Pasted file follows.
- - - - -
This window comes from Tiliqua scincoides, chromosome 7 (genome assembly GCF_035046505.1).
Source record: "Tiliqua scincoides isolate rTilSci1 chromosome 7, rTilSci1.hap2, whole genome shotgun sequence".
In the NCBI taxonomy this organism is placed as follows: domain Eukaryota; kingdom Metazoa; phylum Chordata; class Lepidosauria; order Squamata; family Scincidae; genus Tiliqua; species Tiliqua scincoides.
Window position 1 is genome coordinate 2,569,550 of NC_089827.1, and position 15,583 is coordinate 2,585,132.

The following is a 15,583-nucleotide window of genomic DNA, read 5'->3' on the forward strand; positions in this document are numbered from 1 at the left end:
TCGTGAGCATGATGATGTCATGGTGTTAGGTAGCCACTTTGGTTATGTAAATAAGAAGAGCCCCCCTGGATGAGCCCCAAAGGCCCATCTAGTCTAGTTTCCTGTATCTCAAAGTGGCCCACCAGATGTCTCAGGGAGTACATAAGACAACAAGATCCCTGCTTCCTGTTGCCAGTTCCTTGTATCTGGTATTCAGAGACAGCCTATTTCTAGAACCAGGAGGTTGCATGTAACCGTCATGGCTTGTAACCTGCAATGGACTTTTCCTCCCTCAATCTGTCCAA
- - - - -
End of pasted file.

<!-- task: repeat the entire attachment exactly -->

This window comes from Tiliqua scincoides, chromosome 7 (genome assembly GCF_035046505.1).
Source record: "Tiliqua scincoides isolate rTilSci1 chromosome 7, rTilSci1.hap2, whole genome shotgun sequence".
In the NCBI taxonomy this organism is placed as follows: domain Eukaryota; kingdom Metazoa; phylum Chordata; class Lepidosauria; order Squamata; family Scincidae; genus Tiliqua; species Tiliqua scincoides.
Window position 1 is genome coordinate 2,569,550 of NC_089827.1, and position 15,583 is coordinate 2,585,132.

The following is a 15,583-nucleotide window of genomic DNA, read 5'->3' on the forward strand; positions in this document are numbered from 1 at the left end:
TCGTGAGCATGATGATGTCATGGTGTTAGGTAGCCACTTTGGTTATGTAAATAAGAAGAGCCCCCCTGGATGAGCCCCAAAGGCCCATCTAGTCTAGTTTCCTGTATCTCAAAGTGGCCCACCAGATGTCTCAGGGAGTACATAAGACAACAAGATCCCTGCTTCCTGTTGCCAGTTCCTTGTATCTGGTATTCAGAGACAGCCTATTTCTAGAACCAGGAGGTTGCATGTAACCGTCATGGCTTGTAACCTGCAATGGACTTTTCCTCCCTCAATCTGTCCAA